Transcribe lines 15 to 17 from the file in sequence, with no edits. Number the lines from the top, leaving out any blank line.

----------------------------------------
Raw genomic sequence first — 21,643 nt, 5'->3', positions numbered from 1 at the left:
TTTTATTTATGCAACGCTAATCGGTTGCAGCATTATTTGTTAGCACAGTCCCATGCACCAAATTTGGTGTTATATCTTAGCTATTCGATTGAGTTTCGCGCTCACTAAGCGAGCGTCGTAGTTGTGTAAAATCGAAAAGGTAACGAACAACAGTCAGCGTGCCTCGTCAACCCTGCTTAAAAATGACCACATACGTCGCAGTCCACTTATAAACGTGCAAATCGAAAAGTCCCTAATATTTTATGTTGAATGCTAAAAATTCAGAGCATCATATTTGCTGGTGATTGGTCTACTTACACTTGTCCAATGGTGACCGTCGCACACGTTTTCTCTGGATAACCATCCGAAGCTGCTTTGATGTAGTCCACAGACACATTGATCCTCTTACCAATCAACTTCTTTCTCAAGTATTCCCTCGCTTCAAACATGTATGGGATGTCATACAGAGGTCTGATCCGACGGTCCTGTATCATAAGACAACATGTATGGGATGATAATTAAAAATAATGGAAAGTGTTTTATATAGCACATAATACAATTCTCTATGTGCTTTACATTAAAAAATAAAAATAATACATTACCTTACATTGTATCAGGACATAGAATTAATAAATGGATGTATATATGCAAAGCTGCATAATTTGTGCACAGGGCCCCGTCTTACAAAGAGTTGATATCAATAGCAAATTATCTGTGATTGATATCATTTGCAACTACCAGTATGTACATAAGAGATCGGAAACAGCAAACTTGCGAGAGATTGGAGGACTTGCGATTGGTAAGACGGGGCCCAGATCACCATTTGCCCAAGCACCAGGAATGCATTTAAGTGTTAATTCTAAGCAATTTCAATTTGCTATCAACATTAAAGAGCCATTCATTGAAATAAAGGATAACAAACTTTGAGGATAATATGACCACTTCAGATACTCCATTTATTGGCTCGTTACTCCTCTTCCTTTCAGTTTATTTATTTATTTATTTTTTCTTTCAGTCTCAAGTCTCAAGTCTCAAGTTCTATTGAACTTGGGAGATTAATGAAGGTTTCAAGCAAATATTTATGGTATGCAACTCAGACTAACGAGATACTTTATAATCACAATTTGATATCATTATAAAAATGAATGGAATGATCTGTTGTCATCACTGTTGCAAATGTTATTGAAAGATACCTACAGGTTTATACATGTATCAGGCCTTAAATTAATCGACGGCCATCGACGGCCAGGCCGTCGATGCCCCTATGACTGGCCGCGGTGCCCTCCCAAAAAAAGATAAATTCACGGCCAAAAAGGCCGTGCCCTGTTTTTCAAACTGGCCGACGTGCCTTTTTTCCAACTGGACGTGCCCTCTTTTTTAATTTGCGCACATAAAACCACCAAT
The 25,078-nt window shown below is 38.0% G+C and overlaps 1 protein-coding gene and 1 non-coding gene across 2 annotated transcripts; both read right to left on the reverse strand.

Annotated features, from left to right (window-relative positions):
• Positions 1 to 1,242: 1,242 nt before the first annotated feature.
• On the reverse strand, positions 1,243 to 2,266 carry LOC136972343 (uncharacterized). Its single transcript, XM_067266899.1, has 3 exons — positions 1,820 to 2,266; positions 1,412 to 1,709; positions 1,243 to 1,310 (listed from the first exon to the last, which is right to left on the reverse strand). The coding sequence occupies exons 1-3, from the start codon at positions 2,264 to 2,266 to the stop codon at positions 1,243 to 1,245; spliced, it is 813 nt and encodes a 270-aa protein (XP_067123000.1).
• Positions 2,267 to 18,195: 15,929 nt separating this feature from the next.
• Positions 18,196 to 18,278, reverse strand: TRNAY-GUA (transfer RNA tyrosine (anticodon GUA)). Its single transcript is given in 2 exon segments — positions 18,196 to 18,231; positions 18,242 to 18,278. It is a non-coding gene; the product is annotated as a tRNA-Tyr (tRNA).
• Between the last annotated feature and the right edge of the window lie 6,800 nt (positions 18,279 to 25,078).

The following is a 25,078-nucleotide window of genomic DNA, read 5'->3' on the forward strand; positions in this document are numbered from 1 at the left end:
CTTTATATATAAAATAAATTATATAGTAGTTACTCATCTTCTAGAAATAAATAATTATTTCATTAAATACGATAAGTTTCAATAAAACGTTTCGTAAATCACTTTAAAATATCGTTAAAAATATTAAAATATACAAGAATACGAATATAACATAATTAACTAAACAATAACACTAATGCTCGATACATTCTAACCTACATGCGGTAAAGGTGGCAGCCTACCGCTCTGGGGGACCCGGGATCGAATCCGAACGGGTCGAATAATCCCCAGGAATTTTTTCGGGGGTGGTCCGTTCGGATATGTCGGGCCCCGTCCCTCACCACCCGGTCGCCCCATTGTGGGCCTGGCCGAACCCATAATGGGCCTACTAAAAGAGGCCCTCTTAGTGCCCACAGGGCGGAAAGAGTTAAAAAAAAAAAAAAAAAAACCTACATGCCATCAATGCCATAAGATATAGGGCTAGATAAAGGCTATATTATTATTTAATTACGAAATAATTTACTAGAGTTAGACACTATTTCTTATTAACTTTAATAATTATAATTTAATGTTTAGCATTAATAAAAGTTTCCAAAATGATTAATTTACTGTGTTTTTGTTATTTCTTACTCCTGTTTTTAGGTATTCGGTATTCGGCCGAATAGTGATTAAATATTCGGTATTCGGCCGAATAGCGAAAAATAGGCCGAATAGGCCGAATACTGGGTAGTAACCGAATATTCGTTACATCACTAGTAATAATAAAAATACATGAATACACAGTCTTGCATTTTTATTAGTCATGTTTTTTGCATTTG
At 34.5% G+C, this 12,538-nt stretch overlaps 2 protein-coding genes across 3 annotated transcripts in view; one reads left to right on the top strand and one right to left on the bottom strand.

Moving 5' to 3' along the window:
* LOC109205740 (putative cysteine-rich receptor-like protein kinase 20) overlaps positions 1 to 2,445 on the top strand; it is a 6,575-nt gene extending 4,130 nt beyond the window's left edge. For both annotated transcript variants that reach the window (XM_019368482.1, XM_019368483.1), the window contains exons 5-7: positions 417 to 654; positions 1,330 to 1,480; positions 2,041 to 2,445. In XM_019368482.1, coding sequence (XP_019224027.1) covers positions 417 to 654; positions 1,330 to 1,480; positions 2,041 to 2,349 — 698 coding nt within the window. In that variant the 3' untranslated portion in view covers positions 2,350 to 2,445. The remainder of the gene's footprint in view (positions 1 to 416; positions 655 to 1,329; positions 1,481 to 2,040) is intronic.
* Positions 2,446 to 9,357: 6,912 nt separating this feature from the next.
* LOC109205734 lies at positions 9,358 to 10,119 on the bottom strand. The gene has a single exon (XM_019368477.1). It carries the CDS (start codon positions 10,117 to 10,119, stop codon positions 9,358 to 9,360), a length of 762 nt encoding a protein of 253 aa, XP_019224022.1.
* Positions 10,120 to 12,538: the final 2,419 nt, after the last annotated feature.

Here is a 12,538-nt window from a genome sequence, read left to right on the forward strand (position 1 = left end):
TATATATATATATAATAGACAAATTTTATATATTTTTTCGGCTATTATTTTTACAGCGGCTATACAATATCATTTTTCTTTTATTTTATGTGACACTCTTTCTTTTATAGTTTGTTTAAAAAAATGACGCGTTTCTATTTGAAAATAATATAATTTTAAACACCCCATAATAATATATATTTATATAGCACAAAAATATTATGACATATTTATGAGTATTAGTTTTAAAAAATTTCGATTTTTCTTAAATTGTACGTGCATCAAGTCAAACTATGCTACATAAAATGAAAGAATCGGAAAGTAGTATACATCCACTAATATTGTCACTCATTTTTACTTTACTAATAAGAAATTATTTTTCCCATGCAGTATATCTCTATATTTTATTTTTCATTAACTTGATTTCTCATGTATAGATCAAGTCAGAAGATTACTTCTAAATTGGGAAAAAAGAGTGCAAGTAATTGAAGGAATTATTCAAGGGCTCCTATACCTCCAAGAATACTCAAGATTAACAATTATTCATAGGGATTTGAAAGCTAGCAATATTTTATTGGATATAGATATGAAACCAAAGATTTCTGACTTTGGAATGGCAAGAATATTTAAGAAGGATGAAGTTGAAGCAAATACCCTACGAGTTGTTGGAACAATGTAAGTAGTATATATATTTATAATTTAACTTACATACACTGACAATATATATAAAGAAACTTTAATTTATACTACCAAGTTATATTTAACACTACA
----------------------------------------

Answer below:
* Positions 2,446 to 9,357: 6,912 nt separating this feature from the next.
* LOC109205734 lies at positions 9,358 to 10,119 on the bottom strand. The gene has a single exon (XM_019368477.1). It carries the CDS (start codon positions 10,117 to 10,119, stop codon positions 9,358 to 9,360), a length of 762 nt encoding a protein of 253 aa, XP_019224022.1.
* Positions 10,120 to 12,538: the final 2,419 nt, after the last annotated feature.